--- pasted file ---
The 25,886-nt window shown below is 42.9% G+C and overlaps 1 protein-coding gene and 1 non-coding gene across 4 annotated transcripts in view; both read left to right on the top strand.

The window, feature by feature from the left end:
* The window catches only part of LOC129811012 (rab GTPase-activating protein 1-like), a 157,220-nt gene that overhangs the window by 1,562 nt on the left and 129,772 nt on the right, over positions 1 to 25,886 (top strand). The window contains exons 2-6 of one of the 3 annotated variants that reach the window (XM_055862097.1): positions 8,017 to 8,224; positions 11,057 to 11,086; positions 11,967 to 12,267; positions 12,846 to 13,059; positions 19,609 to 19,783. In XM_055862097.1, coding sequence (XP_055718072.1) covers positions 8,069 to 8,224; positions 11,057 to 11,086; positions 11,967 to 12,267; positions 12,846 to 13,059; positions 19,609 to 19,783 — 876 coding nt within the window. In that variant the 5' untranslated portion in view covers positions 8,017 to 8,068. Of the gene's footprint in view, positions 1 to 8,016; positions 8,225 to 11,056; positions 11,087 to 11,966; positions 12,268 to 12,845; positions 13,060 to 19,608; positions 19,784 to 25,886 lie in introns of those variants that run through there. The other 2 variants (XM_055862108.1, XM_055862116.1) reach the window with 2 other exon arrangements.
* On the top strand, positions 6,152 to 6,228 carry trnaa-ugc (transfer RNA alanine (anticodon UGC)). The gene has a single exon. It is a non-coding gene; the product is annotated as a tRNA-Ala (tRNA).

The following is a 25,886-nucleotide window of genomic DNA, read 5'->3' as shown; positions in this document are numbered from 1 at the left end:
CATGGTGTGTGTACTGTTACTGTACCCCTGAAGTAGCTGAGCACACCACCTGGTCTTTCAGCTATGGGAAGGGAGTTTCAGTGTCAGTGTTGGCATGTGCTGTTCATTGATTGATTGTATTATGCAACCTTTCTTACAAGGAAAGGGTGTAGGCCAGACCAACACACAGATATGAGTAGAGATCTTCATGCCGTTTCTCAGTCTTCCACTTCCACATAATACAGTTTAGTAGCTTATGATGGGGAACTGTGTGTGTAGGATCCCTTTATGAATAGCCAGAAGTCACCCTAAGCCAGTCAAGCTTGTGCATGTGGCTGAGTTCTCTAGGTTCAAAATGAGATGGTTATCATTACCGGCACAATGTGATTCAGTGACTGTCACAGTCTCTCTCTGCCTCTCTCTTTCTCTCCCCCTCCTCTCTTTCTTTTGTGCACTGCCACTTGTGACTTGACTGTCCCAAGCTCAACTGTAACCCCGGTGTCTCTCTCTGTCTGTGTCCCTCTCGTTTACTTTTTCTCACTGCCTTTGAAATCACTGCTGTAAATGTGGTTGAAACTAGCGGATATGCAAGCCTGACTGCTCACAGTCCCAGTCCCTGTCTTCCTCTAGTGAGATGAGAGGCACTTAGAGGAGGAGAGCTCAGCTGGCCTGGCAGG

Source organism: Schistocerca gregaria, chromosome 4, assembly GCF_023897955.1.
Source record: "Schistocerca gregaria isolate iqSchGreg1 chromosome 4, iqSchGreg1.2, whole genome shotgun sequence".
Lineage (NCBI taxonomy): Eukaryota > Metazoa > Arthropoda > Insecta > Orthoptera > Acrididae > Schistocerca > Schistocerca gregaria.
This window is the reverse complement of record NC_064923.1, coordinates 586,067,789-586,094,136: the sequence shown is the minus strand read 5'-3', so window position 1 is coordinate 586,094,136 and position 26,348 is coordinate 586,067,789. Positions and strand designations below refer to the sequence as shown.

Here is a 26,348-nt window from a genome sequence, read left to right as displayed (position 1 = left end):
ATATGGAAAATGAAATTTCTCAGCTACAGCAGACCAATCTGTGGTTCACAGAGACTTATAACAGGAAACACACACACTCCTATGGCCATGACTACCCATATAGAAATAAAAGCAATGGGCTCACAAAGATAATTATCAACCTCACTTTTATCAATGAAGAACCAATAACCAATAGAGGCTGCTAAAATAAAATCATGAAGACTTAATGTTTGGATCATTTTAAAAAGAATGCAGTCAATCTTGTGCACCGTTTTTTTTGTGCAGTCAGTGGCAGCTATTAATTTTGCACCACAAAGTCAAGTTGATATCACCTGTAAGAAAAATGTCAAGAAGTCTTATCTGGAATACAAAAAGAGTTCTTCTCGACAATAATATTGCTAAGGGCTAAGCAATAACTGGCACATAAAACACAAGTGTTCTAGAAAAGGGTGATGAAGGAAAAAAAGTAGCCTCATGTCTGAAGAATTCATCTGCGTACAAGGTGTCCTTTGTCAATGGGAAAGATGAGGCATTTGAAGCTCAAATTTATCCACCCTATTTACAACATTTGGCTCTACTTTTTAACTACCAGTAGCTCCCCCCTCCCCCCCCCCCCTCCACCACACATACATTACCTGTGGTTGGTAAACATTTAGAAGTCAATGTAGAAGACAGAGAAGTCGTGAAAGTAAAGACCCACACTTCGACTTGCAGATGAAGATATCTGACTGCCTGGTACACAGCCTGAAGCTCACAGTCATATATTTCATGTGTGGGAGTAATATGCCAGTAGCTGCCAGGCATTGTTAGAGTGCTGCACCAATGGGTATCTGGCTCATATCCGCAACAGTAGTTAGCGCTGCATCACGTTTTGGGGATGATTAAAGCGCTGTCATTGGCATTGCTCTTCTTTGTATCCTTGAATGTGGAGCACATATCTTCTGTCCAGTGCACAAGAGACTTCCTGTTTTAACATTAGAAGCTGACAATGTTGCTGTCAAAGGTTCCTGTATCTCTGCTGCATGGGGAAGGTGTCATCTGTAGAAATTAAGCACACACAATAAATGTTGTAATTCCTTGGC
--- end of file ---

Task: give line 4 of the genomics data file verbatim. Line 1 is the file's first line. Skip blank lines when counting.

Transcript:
* On the top strand, positions 6,152 to 6,228 carry trnaa-ugc (transfer RNA alanine (anticodon UGC)). The gene has a single exon. It is a non-coding gene; the product is annotated as a tRNA-Ala (tRNA).